One of the most thrilling artistic responses to the idea of the Olympic year is Richard Wilson’s artwork Hang On a Minute Lads, I’ve Got A Great Idea… Playing on the notion of “going for gold” by recreating the final scene one of cinema’s most iconic bullion robberies, Wilson’s commission for the RELAY programme places our sense of risk and national identity in the balance – very literally.
The critic Richard Cork talks to the artist for Frame and Reference about the process behind creating this precarious, cliff-edge artwork.
Nothing could be more of a jaw-dropper than the monumental sculpture teetering on the top edge of the De La Warr Pavilion at Bexhill on Sea. This summer, Richard Wilson will instantly become the focus of intense, widespread controversy when he instals a full-size coach on the roof of this iconic building. For the vulnerable vehicle seems about to fall off its perilous perch and plummet down on everyone gawping up at it. Wilson will increase the sense of danger by setting the hapless coach in a rocking motion, and the title of his sculpture has an arresting drama of its own: Hang on a Minute lads, I’ve Got a Great Idea!…
Movie buffs will recognise this quote from the final scene of The Italian Job, the hilarious 1969 bank-robbery caper starring Michael Caine. “I first saw it in the cinema, way back when I was a student”, Wilson recalls with a grin, “probably at my favourite flea-pit, the Regal in Hammersmith. It caught the imagination of the entire nation, and got into the British psyche. It was Keystone Cops meets The Lavender Hill Mob, and all about loveable blokes stealing gold bullion in Mini Coopers. Benny Hill was in it, and Noel Coward played the financier who masterminded the whole thing from prison. The film contains classic car-chases in Turin, with the Mini Coopers shooting up onto roof-tops and down below the cathedral.”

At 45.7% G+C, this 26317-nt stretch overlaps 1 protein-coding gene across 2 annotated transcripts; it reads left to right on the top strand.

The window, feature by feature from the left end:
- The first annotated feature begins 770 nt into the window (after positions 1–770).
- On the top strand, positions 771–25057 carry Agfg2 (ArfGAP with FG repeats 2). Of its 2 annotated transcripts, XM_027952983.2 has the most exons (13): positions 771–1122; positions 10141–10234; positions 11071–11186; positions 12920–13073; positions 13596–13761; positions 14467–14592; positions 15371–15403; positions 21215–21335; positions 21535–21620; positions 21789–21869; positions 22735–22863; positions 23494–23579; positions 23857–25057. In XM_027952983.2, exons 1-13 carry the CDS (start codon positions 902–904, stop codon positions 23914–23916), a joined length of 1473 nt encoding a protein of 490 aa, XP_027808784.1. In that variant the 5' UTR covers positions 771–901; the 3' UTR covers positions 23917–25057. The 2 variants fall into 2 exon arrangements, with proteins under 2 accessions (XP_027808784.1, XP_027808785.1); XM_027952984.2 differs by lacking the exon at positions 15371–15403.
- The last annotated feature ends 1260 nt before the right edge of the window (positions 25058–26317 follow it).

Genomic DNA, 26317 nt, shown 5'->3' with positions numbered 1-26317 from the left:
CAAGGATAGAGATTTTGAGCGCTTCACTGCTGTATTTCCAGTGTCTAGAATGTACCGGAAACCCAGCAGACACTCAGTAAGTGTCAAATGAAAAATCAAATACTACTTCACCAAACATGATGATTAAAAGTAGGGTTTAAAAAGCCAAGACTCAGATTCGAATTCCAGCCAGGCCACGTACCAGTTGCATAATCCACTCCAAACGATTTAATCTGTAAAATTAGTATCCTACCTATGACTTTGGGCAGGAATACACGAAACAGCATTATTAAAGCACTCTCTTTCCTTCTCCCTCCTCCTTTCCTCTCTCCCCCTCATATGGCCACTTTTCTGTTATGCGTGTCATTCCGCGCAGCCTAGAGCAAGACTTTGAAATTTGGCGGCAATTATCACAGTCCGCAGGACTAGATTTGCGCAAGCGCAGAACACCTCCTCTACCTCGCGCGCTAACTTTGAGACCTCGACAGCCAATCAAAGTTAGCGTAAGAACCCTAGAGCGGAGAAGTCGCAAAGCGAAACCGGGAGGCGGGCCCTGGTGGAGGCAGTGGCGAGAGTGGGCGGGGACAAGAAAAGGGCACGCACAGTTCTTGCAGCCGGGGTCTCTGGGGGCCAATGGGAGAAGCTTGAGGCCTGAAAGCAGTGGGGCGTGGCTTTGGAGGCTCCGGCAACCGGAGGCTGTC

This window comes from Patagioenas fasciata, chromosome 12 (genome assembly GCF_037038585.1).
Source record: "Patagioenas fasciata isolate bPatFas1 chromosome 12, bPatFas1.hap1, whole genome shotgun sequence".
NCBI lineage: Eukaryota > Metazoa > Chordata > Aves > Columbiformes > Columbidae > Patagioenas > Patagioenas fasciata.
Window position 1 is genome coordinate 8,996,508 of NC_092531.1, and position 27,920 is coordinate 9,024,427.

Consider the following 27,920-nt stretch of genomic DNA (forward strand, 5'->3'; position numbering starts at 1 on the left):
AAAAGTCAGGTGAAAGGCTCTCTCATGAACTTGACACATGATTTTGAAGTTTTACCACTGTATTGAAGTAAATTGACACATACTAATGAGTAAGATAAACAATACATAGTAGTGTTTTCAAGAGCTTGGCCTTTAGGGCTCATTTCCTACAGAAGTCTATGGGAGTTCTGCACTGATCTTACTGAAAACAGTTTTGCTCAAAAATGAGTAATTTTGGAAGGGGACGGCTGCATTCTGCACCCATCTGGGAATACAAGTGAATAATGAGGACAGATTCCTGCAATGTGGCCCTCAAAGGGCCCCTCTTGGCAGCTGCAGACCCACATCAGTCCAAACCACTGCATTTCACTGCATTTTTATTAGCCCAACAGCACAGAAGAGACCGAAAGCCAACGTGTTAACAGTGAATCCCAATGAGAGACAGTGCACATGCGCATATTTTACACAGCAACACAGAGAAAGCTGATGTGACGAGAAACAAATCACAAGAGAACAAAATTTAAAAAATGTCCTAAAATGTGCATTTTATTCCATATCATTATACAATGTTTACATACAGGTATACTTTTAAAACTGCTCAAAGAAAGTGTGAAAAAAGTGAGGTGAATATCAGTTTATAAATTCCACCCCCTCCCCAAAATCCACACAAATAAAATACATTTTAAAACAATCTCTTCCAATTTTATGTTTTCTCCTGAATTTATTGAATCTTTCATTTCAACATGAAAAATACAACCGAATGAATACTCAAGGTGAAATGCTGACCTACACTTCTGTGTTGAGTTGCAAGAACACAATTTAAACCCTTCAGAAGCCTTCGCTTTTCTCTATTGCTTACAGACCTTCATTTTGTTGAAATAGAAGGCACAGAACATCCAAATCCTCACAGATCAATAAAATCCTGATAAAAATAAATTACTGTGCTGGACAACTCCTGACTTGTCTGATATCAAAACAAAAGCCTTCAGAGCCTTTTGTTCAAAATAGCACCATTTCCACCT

But the final scene provides Wilson with the inspiration for his sculpture, and he has never forgotten how, “the gold is transferred to a coach which races across the Alps, swerves off the road and finishes up hanging off the edge of a mountain. The Mini Coopers are kicked out of the coach in an attempt to stabilise it, and people in the cinema audience used to erupt with pain! But the gold slips down to the wrong end of the coach, and all the guys are stuck at the other end. Michael Caine finishes up on the floor, and after he says ‘Hang on a minute lads, I’ve got a great idea’, the film suddenly terminates without any conclusion.”
Wilson recreating the original Harrington Legionnaire-bodied Bedford VAL coach used in the 1969 movie